Bunnings, Placemakers, Mitre 10 and other retailers essential to the supply chain for building and construction can stay open to trade customers for essential purposes only. The Warehouse will close.
Pulp and paper plants will shut down their non-essential elements, while maintaining essential production.
Methanex can remain in production, but at a scale consistent with the stability of gas supply.
• Retirement villages and businesses providing accommodation services for essential workers, people who need to be isolated/quarantined, emergency housing.
• Customs New Zealand, Immigration New Zealand and the Ministry for Primary Industries.
Building and construction:
• Building and construction related to essential services, critical infrastructure, or immediately needed to maintain human health and safety at home/work.
Courts, tribunals and the justice system:
• Courts and tribunals and critical Crown entities (eg Electoral Commission).
Fast-moving consumer goods:
• Businesses involved in the supply, delivery, distribution and sale of food, beverages and other key consumer goods (not take-away shops).
• Banks, insurers and other financial institutions, including any entity that contracts or provides services to them (eg secure money delivery services); securities registries and
• District health boards (and all of their facilities), Pharmac, New Zealand Blood Service, Health Promotion Agency, Health Quality and Safety Commission.
• Health professionals such as doctors, nurses, midwives, pharmacists, paramedics, medical laboratory scientists, kaiāwhina workers, social workers, aged care and community workers, and caregivers.
• Funeral homes, crematories, cemeteries, ambulance services, businesses producing health sector equipment, medicines and PPE.
Local and national government:
• Any entity involved in Covid-19 response or that has Civil Defence/emergency management functions and key public services.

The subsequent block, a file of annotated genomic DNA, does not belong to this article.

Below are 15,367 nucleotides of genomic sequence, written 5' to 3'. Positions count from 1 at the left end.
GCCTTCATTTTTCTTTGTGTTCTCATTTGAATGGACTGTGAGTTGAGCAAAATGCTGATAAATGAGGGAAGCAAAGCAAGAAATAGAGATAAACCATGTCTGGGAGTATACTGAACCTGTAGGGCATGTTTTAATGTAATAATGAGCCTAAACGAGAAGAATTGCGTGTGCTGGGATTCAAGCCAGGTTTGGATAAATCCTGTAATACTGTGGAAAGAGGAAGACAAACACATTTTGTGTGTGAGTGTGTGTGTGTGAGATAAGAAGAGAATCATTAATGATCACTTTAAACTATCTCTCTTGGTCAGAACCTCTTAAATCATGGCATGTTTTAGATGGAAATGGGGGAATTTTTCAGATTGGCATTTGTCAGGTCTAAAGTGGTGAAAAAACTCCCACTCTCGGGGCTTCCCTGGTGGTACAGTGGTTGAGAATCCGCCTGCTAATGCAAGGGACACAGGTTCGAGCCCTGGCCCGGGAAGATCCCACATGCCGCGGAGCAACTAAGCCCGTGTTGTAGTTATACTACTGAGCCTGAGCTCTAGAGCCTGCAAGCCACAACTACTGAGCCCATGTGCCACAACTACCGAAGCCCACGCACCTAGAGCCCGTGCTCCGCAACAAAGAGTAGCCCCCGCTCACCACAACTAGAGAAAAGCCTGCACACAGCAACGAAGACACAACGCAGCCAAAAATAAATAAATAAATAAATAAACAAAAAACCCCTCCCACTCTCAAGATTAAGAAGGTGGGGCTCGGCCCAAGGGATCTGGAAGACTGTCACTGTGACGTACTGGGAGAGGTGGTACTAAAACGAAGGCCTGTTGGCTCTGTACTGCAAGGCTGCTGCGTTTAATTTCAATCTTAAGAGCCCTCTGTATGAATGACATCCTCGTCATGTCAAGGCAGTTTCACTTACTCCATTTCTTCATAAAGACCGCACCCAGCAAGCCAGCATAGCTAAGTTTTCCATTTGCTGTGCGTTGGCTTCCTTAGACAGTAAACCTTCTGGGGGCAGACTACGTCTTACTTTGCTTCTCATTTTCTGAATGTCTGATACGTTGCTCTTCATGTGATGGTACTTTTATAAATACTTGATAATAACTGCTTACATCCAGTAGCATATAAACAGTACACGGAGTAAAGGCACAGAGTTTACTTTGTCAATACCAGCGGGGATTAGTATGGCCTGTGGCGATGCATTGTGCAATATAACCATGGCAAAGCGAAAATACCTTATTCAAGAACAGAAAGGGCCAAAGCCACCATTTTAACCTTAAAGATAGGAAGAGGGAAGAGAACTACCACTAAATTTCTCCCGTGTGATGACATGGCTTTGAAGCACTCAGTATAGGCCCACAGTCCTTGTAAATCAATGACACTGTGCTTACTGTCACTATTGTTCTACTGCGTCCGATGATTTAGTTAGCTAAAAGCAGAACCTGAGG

Primary industries, including food and beverage production and processing:
• Packaging, production and processing of food and beverage products.
• Food safety and verification, inspection or associated laboratory services, food safety and biosecurity functions.
• Veterinary and animal health/welfare services.
Public safety and national security:
• Emergency services.
• Security and intelligence services.
• Justice system.
• Public safety and national security roles.
• Any entity (including research organisations) involved in Covid-19 response, hazard monitoring, resilience, diagnostics for essential services.
• Other significant research facilities including animal facilities, clinical trials and infrastructure that requires constant attention (eg samples, collections and storage facilities) important to New Zealand.
• Welfare and social services.
Transport and logistics:
• Transport services.
• New Zealand Post and courier services.
• Any small passenger service vehicle driver – including taxis and ride-share services.
• Businesses providing services to keep vehicles operational for essential work purposes (eg vehicle testing, mechanics, tyre services).
Utilities and communications, including supply chains:
• Electricity, gas, water, waste, fuel, telecommunication services, internet providers and media.